Japan doctors used Twitter to save patient lives
Doctors in Japan used Twitter to reach chronically-ill patients in the wake of the devastating March earthquake and tsunami, telling them where to go to get life-saving treatment after phone networks became unusable.
In a letter published in The Lancet on Friday, doctors Yuichi Tamura and Keiichi Fukuda said they sent tweets to 60 patients to tell them where to obtain crucial daily refills of a drug to prevent heart failure when they realized they couldn't reach them by phone due to congestion or damage.
"There are only about 1,000 such patients in all of Japan. It is a rare disease and there are not many hospitals that supply such rare drugs," Tamura, based at the Keio University School Of Medicine cardiology department in Tokyo.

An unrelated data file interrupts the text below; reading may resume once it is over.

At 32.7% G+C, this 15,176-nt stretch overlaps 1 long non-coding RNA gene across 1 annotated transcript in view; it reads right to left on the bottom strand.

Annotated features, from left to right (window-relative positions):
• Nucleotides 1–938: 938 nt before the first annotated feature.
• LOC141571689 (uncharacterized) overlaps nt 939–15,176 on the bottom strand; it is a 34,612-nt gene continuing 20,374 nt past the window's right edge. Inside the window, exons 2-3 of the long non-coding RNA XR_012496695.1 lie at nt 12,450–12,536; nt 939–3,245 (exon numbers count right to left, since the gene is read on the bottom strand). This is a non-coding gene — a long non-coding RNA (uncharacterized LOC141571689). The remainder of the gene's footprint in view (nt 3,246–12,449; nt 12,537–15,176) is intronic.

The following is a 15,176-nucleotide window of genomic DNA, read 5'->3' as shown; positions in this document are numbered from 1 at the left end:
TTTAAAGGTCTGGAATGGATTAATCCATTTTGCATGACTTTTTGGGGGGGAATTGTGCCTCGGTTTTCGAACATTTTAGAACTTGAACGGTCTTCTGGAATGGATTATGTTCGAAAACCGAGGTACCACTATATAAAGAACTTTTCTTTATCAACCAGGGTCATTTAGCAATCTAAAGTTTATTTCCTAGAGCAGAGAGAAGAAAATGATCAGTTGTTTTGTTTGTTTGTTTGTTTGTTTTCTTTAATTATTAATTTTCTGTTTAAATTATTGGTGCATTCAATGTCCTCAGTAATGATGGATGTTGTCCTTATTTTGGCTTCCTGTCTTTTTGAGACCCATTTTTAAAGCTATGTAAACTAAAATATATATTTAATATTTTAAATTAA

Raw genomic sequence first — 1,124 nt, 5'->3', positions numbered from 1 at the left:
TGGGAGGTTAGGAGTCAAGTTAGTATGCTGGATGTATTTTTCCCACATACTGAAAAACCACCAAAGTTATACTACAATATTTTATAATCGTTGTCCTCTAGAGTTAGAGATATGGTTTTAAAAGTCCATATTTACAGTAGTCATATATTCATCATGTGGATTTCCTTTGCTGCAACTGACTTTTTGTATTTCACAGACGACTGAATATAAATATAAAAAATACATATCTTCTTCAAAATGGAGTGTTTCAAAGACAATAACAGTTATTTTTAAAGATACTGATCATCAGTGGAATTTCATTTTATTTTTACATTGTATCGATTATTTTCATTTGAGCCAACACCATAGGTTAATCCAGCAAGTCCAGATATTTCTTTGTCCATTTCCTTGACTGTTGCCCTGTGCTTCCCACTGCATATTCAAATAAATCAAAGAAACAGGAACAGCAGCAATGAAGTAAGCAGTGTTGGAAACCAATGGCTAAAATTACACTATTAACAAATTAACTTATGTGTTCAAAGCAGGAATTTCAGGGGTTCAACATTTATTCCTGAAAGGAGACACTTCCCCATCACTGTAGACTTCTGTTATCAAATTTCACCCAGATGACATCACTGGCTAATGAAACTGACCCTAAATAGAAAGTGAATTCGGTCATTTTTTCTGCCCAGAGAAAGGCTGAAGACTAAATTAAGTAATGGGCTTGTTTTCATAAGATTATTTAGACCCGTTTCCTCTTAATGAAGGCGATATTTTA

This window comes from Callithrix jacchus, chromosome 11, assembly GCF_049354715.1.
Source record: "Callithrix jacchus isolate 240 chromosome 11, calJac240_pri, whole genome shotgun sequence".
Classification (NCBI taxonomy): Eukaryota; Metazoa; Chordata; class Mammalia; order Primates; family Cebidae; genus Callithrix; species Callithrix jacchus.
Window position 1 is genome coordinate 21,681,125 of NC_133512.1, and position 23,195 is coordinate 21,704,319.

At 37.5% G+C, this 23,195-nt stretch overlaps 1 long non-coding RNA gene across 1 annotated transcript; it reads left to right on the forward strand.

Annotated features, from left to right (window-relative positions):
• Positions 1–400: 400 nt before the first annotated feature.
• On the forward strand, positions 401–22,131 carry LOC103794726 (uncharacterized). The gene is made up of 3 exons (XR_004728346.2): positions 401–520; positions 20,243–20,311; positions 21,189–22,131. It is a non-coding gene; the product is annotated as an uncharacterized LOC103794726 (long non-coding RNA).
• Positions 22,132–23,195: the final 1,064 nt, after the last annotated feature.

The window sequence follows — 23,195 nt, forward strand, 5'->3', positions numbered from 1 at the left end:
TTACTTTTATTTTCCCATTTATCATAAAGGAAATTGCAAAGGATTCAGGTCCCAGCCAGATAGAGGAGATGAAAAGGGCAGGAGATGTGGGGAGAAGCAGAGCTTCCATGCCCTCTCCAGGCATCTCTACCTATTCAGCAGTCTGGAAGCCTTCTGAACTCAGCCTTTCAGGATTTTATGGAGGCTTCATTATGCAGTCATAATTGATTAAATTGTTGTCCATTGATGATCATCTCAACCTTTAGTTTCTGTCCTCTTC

The patients suffered from pulmonary hypertension and needed once-daily refills of a drug that is pumped into a catheter connected to a vein in their neck. It prevents blood clots and heart failure.
"We directly contacted 60 patients and they re-tweeted to over 100. Some couldn't reach hospitals because they were living in disaster areas, so we took drugs to them using cars and, in one case, by helicopter."
Short message services (SMS) and now online social media are increasingly used by healthcare workers around the world to remind patients of appointments and to take their medicines.
The March 11 quake and ensuing tsunami have left nearly 25,000 dead or missing in Japan.
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